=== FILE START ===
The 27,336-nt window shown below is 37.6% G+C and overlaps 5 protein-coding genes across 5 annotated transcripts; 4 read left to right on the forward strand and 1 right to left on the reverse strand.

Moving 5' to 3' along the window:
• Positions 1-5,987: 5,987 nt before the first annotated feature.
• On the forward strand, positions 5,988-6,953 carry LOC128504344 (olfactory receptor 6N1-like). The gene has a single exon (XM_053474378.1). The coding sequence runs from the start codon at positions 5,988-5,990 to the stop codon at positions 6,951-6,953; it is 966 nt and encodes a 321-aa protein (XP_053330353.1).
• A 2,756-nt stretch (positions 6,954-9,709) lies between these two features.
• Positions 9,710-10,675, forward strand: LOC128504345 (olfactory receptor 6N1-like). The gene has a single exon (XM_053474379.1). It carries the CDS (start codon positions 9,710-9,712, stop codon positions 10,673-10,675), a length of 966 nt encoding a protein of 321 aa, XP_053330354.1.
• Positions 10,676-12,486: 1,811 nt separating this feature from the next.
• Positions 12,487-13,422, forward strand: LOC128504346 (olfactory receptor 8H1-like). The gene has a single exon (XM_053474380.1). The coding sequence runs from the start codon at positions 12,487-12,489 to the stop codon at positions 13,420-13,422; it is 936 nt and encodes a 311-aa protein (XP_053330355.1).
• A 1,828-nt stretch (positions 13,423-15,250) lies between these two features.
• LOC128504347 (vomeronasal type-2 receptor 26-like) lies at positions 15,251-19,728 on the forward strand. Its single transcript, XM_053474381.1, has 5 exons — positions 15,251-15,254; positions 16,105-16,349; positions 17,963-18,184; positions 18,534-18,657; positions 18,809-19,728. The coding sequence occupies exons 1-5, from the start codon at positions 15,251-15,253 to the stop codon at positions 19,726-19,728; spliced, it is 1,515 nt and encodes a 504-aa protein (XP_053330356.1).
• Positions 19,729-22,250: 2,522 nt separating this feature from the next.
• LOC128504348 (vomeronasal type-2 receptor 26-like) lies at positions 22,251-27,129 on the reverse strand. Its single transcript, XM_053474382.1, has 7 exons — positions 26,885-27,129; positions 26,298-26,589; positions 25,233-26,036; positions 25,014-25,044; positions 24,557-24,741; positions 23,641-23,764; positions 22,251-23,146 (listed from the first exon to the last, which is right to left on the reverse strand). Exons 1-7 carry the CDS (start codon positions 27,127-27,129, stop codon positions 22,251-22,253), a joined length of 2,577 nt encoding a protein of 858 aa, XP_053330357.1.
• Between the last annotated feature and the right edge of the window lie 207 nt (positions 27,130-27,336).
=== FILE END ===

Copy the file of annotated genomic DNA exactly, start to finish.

The 27,336-nt window shown below is 37.6% G+C and overlaps 5 protein-coding genes across 5 annotated transcripts; 4 read left to right on the forward strand and 1 right to left on the reverse strand.

Moving 5' to 3' along the window:
• Positions 1-5,987: 5,987 nt before the first annotated feature.
• On the forward strand, positions 5,988-6,953 carry LOC128504344 (olfactory receptor 6N1-like). The gene has a single exon (XM_053474378.1). The coding sequence runs from the start codon at positions 5,988-5,990 to the stop codon at positions 6,951-6,953; it is 966 nt and encodes a 321-aa protein (XP_053330353.1).
• A 2,756-nt stretch (positions 6,954-9,709) lies between these two features.
• Positions 9,710-10,675, forward strand: LOC128504345 (olfactory receptor 6N1-like). The gene has a single exon (XM_053474379.1). It carries the CDS (start codon positions 9,710-9,712, stop codon positions 10,673-10,675), a length of 966 nt encoding a protein of 321 aa, XP_053330354.1.
• Positions 10,676-12,486: 1,811 nt separating this feature from the next.
• Positions 12,487-13,422, forward strand: LOC128504346 (olfactory receptor 8H1-like). The gene has a single exon (XM_053474380.1). The coding sequence runs from the start codon at positions 12,487-12,489 to the stop codon at positions 13,420-13,422; it is 936 nt and encodes a 311-aa protein (XP_053330355.1).
• A 1,828-nt stretch (positions 13,423-15,250) lies between these two features.
• LOC128504347 (vomeronasal type-2 receptor 26-like) lies at positions 15,251-19,728 on the forward strand. Its single transcript, XM_053474381.1, has 5 exons — positions 15,251-15,254; positions 16,105-16,349; positions 17,963-18,184; positions 18,534-18,657; positions 18,809-19,728. The coding sequence occupies exons 1-5, from the start codon at positions 15,251-15,253 to the stop codon at positions 19,726-19,728; spliced, it is 1,515 nt and encodes a 504-aa protein (XP_053330356.1).
• Positions 19,729-22,250: 2,522 nt separating this feature from the next.
• LOC128504348 (vomeronasal type-2 receptor 26-like) lies at positions 22,251-27,129 on the reverse strand. Its single transcript, XM_053474382.1, has 7 exons — positions 26,885-27,129; positions 26,298-26,589; positions 25,233-26,036; positions 25,014-25,044; positions 24,557-24,741; positions 23,641-23,764; positions 22,251-23,146 (listed from the first exon to the last, which is right to left on the reverse strand). Exons 1-7 carry the CDS (start codon positions 27,127-27,129, stop codon positions 22,251-22,253), a joined length of 2,577 nt encoding a protein of 858 aa, XP_053330357.1.
• Between the last annotated feature and the right edge of the window lie 207 nt (positions 27,130-27,336).